I am sure that some of my close horticulture friends tire of me singing the praise of Helleborus x ericsmithii. Frankly, I do not care. If they would only buy this phenomenal floristic spring blooming beauty, they too would be converted to “Ericsmithii enthusiasm.”
Where do I start the praise? First, they are floriferous beyond belief. The number of blooms per plant is truly remarkable.
The floriferous nature of the plant resides in the fact that it is sterile. The flowers are not fertile and do not set seeds. This allows the plant to spend much more time on being beautiful.
The second desirable trait is flower orientation. They hold their flowers above the foliage, facing up and out. Many of Helleborus x hybridus hang their heads down, requiring you kneel to truly enjoy their flowers.
The foliage is also outstanding, always clean and healthy. Unlike the H.x hybridus, there is often very little annual removal of the previous years foliage. Only the occasional dead or torn leaf needs attention.
Helleborus x ericsmithii has a slightly complicated parentage. Helleborus niger was crossed with Helleborus x sternii. Helleborus x sternii is a cross between Helleborus argutifolius and Helleborus lividus.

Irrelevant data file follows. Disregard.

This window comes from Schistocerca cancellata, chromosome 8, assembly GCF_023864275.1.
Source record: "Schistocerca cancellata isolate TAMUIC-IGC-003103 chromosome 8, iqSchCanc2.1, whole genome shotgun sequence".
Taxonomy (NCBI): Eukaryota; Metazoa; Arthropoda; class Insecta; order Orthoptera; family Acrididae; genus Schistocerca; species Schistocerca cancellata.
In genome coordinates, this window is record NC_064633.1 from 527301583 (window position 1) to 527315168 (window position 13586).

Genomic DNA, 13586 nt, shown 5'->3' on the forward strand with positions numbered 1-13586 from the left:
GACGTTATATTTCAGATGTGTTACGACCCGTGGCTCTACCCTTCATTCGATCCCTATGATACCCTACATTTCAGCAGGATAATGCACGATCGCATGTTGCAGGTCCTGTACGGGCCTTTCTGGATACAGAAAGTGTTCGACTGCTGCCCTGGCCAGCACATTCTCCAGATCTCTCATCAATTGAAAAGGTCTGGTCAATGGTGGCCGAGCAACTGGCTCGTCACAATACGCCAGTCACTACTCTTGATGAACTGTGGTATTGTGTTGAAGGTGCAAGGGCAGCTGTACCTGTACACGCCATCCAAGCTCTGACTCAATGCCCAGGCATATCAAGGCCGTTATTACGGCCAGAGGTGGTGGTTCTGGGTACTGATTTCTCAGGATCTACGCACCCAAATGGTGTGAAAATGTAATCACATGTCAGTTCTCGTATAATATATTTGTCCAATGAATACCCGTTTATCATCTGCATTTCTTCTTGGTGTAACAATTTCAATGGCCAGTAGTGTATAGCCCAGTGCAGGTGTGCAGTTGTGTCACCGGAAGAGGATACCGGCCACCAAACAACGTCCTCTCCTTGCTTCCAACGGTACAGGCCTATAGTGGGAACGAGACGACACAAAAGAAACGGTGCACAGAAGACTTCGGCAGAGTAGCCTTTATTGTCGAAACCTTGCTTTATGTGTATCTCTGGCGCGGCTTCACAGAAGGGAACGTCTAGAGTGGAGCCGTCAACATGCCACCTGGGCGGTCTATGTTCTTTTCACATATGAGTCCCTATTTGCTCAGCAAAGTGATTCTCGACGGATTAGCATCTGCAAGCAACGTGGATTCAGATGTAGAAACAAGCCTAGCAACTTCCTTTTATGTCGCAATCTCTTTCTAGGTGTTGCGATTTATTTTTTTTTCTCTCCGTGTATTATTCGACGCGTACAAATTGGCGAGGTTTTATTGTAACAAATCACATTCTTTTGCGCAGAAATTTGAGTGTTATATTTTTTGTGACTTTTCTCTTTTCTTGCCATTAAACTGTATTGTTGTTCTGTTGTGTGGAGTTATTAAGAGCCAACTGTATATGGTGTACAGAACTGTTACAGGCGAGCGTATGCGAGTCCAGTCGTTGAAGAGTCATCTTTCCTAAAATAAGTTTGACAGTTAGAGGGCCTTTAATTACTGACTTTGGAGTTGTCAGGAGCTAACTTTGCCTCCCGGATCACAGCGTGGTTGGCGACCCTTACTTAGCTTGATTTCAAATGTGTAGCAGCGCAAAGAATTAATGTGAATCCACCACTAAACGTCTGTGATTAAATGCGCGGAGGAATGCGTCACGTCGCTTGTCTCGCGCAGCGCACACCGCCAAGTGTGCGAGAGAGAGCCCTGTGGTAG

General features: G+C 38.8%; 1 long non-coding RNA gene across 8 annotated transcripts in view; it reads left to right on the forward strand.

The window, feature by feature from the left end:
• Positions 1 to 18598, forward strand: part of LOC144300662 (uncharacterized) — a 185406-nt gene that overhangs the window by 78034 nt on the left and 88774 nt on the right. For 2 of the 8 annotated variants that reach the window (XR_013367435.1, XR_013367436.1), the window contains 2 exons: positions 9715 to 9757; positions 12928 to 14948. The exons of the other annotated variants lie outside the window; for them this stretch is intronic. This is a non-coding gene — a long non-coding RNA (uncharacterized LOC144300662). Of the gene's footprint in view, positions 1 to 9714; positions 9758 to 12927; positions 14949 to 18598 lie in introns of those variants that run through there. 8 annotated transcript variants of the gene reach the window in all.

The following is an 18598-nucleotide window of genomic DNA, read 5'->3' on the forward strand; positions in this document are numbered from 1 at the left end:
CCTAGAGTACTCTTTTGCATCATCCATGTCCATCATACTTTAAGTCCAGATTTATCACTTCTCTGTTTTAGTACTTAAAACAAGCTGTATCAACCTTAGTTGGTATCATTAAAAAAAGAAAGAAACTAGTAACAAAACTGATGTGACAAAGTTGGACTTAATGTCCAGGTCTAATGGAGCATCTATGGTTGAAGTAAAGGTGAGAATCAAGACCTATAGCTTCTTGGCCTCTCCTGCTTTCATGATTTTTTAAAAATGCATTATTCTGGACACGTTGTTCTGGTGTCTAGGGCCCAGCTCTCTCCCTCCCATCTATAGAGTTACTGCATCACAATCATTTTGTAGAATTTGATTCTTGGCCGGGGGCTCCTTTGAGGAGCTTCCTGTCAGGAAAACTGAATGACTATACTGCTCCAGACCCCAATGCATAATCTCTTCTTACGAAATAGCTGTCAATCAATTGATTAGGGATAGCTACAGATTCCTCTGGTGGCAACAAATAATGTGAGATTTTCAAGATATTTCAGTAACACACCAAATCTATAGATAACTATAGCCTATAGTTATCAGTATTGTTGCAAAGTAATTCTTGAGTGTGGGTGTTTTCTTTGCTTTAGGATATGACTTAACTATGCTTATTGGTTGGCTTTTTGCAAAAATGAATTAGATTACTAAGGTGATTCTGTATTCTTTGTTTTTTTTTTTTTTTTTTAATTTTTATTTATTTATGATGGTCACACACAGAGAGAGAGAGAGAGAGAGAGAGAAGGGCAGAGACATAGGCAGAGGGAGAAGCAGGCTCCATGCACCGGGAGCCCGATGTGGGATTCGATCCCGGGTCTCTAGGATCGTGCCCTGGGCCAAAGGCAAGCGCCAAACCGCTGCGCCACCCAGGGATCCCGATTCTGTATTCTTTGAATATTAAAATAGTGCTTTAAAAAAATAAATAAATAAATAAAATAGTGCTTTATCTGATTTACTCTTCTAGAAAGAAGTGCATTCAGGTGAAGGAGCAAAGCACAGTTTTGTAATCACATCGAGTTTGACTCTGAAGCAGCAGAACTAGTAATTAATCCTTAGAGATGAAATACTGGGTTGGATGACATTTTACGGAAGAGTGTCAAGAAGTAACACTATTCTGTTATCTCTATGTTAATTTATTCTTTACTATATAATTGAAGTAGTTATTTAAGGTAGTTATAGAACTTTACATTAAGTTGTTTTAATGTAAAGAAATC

The variation in Ericsmithii cultivars is minor. White, cream and pink colored blossoms often fading to pink with varying levels of leaf color, leaf venation and stem color account for most of this variation.
Until recently H.x Ericsmithii has been hard to find locally. Ivory Prince was often our only option. Last spring I started seeing more variety in the finer garden stores in our area. Pipkins Market and Greenfield Plant Farm would a good place to start you search in Cincinnati. Just a few weeks ago Lowe’s Home Improvement had a big rack of the variety “Winter Bliss”. Mail order is still going to offer the best variety. Pine Knot Farms and Fraser’s Thimble Farms have an excellent selection.
So go out and make the effort to find these plants. Stunning sterile flower power at its best.